Weekly column sharing genealogy-related things that I’ve found, such as new blogs, interesting posts/articles, useful websites and resources, and of course upcoming webinars.
Author: Gearoid O’Neary
Format: Paperback and Kindle
Synopsis: (partial, from Amazon) Where’s Merrill? is a uniquely crafted mystery thriller based upon real life historical events. In fact, it is two inter-related stories in one novel set in different time-frames, namely the past and the present. An Irish genealogist called Jed is commissioned by Tim, an American client, who needs to understand more about his mysterious maternal ancestry. Fate had dictated that Tim never got the chance to meet his grandparents, and he didn’t even know the name of his mother’s father. She refused to tell Tim, even on her death bed. Why? That was a question which troubled Tim as he witnessed his mother’s melancholy throughout his adult life, and after her death he resolves to find some answers – and some peace of mind. A web of worrying deceit woven by Tim’s ancestors is gradually unraveled. Once hidden family secrets are exposed, Jed turns from genealogist into cold case detective as he comes to the conclusion that multiple criminal misdeeds have been covered up … but where is Merrill?
Similar to other genealogical mysteries, including those by Steve Robinson and Nathan Dylan Goodwin, Where’s Merrill? has two storylines: one in the present and one in the past. The difference however, is that this book’s past storyline bounces around the time continuum, sometimes making it hard to follow along. I know it was deliberately presented this way, based on the actual progression of the research, but wonder if it would have read better if told in a linear manner.
Just finished reading the book The Lost Empress, the fourth in the series of Jefferson Tayte Genealogical Mysteries by British author Steven Robinson. My love of this series, and the author, started in 2011 when I read the first book in the series, In the Blood.
The main character of the series, Jefferson Tayte, is a professional American genealogist, who always seems to have a genealogical case that involves mystery and mayhem. Each book is set predominantly in England, but American readers love the series nonetheless.
Robinson writes great stories, that weave the present and the past together to tell a wonderful genealogical tale. I love his style of writing, his storylines, and trying to solve the mysteries.
If you like a good mystery with a genealogy twist, I highly recommend this series. There is an underlying storyline that starts in the first book, so you might want to read them in order, although it isn’t necessary at this time (I think the next book will start to unravel that storyline a lot more).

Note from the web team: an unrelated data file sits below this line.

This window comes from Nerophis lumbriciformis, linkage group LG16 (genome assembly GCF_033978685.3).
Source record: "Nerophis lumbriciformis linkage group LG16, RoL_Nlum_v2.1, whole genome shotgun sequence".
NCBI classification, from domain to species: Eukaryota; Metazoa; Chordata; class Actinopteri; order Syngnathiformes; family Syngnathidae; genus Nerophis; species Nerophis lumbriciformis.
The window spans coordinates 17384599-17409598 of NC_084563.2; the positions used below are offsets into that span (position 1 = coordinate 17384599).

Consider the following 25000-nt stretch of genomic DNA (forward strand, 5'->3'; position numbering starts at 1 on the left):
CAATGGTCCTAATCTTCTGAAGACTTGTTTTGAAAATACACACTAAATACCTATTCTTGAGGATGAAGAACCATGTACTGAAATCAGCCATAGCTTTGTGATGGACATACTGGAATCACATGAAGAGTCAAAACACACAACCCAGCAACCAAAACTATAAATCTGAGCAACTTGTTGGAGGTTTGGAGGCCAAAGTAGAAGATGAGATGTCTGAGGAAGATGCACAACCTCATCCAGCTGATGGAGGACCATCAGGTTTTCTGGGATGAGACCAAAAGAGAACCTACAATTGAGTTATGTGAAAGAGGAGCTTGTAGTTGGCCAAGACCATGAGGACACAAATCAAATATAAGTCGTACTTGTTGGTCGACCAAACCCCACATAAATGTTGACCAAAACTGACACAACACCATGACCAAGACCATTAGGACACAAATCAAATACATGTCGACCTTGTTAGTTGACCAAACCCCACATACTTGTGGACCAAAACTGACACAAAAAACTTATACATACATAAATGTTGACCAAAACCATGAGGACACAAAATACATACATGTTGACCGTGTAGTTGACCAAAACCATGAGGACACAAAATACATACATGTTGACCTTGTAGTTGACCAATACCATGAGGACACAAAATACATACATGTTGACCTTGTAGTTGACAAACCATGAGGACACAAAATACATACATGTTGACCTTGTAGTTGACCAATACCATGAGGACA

You can purchase all four books on Amazon, in either paperback or Kindle editions.
I just discovered that you can transfer your autosomal DNA test (done through Ancestry or 23&me) for free…well, sort of. It looks like they are reducing the price of a transfer kit from $69 to $39, which is great news. As an incentive, they are allowing people to transfer their results for free. As a result, you will see the top 20 matches, but note that not all the tools will be active (such as myOrigins).
I’ve been waiting for a good sale on the transfer kit so I could move add my husband’s 23&me results to FTDNA. A cost of $39 works for me. Unfortunately, I am unable to transfer my own results because my 23&me test is not version 3. I was pretty certain this was the case, but because of the free upload, I was able to confirm that without spending a dime. So if you are unsure about whether you can transfer your 23andme results, now would be the time to try it at no risk!
There is an alternative to spending $39 for the full transfer. If you can get 4 people to transfer their results to FTDNA using a special link, you get to open up all your results and the tools for free. Anyone out there wanting to help me out, click here to start the transfer process.
Not wanting to go that route? That’s okay. To get started, hurry over to Family Tree DNA, hover over DNA Tests and select Autosomal Transfer.
Fill in the info to get started and proceed to upload your raw data (instructions are provided for how to retrieve your data from either Ancestry or 23andme).
I hope to see a lot of people take advantage of this deal. Good luck and happy hunting!
I received the following press release this morning about a wonderful event to be held next year to benefit Alzheimer’s research. This event will be the largest family reunion in history and is sponsored by the Federation of Genealogical Societies (FGS) and Global Family Reunion. Read the press release below for more details. Also, check out the video The world’s largest family reunion…we’re all invited! presented by the founder of Global Family Reunion, A. J. Jacobs.
Don’t forget, entries for this year’s National Genealogical Society’s Family History Writing Contest are due by December 31, 2015. This annual contest is open to NGS members.
The winner receives a trip to the next NGS conference and their manuscript may be published in the NGS Quarterly.
This competition is a BIG DEAL so don’t delay!
All the details can be found here.
Need some convincing to write about your genealogy research? See my post 4 Reasons to Convert Your Genealogy Research Into Writing.